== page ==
By Alexander Winning
JOHANNESBURG, March 3 (Reuters) – Research by South African scientists suggests that antibodies raised by exposure to the country’s dominant variant of the coronavirus may prevent infection with other variants, scientists said on Wednesday.
The results of laboratory studies give hope that COVID-19 vaccines based on the 501Y.V2 variant first identified at the end of last year could protect against several variants circulating in different parts of the world.
The more The contagious variant caused a second wave of infections in South Africa which peaked in January and is believed to have spread to many other countries in Africa and other continents.
“We used plasma… from people who were infected in this last wave with 501Y.V2 and we used it against the first wave virus… what we found was that it could neutralize himself, OK not as well as he could neutralize himself but it’s not bad at all ”, said Alex Sigal of the African Institute for Health Research news conference.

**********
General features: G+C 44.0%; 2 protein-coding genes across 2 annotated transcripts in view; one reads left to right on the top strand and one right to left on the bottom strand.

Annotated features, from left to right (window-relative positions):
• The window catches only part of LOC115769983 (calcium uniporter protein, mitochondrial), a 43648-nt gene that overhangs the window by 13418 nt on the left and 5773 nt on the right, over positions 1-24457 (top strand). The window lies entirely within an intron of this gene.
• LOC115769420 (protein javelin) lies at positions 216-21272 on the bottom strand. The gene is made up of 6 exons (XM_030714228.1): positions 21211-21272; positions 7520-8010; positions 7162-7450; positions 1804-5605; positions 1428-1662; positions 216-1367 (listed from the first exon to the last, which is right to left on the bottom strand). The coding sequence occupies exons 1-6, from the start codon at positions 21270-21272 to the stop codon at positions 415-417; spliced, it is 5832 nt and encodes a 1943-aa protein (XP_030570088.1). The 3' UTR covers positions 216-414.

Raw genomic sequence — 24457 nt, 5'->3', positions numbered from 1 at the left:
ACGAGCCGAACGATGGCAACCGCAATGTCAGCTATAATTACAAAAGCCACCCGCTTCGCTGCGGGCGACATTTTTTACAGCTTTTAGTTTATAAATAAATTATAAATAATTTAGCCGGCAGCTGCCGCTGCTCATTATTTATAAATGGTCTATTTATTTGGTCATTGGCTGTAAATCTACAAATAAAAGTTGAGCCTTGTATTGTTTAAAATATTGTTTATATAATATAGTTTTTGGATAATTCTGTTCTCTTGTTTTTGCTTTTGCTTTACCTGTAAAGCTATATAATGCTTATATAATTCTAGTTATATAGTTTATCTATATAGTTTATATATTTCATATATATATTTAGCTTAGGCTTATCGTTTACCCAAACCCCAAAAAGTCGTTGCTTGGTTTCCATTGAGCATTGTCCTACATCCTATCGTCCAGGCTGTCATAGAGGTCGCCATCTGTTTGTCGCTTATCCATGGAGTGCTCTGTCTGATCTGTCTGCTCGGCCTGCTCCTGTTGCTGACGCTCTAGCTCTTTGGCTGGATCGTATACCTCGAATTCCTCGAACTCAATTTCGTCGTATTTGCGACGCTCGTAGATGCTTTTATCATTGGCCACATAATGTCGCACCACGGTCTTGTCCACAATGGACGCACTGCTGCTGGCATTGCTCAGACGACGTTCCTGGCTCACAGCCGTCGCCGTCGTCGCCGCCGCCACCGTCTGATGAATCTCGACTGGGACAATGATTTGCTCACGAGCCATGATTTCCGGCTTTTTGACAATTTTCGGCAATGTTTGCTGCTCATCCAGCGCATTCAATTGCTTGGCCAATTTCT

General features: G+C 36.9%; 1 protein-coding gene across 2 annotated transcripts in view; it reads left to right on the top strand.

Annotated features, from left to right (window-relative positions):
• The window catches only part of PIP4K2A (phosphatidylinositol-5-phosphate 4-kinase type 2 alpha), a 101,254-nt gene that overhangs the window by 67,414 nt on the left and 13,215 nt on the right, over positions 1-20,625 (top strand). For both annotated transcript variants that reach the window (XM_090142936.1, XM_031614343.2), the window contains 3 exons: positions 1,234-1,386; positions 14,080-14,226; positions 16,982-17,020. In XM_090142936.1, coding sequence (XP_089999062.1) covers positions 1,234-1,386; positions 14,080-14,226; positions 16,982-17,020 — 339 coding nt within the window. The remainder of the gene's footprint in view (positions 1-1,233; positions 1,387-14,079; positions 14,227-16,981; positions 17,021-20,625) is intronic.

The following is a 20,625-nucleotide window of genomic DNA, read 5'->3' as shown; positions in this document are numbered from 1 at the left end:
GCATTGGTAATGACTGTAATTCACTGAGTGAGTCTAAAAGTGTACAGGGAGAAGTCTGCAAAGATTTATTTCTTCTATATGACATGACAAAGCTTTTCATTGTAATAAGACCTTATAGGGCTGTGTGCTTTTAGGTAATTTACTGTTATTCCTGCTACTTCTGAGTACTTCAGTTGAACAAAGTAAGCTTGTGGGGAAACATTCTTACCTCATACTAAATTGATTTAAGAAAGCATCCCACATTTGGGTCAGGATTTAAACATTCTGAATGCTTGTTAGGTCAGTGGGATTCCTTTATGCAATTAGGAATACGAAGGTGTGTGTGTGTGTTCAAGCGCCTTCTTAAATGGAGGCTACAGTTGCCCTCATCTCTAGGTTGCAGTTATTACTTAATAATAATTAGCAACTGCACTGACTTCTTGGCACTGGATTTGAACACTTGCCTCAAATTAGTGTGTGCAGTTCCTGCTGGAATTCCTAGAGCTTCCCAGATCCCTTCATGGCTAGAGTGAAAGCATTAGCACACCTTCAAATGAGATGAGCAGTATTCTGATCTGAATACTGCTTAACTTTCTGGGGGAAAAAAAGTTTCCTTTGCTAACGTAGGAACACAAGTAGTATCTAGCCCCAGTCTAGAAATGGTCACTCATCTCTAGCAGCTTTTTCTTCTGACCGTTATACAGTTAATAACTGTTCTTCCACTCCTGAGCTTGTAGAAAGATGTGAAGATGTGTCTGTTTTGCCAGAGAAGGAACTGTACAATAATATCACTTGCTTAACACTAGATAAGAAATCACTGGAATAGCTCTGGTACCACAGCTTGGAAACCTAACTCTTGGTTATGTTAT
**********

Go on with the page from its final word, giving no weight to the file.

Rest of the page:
Sigal said that vaccines designed with the 501Y.V2 variant in mind “might have cross-protection with other variants, … that gives you an idea of how this variant problem can be solved.”
Penny Moore, professor at…
Read Additional From Source
Copyright @ finance.yahoo.com
News Highlights Science
- According to the source South African scientists find that a variant’s antibodies may offer cross-protection
- Check all news and articles from the Science news information updates.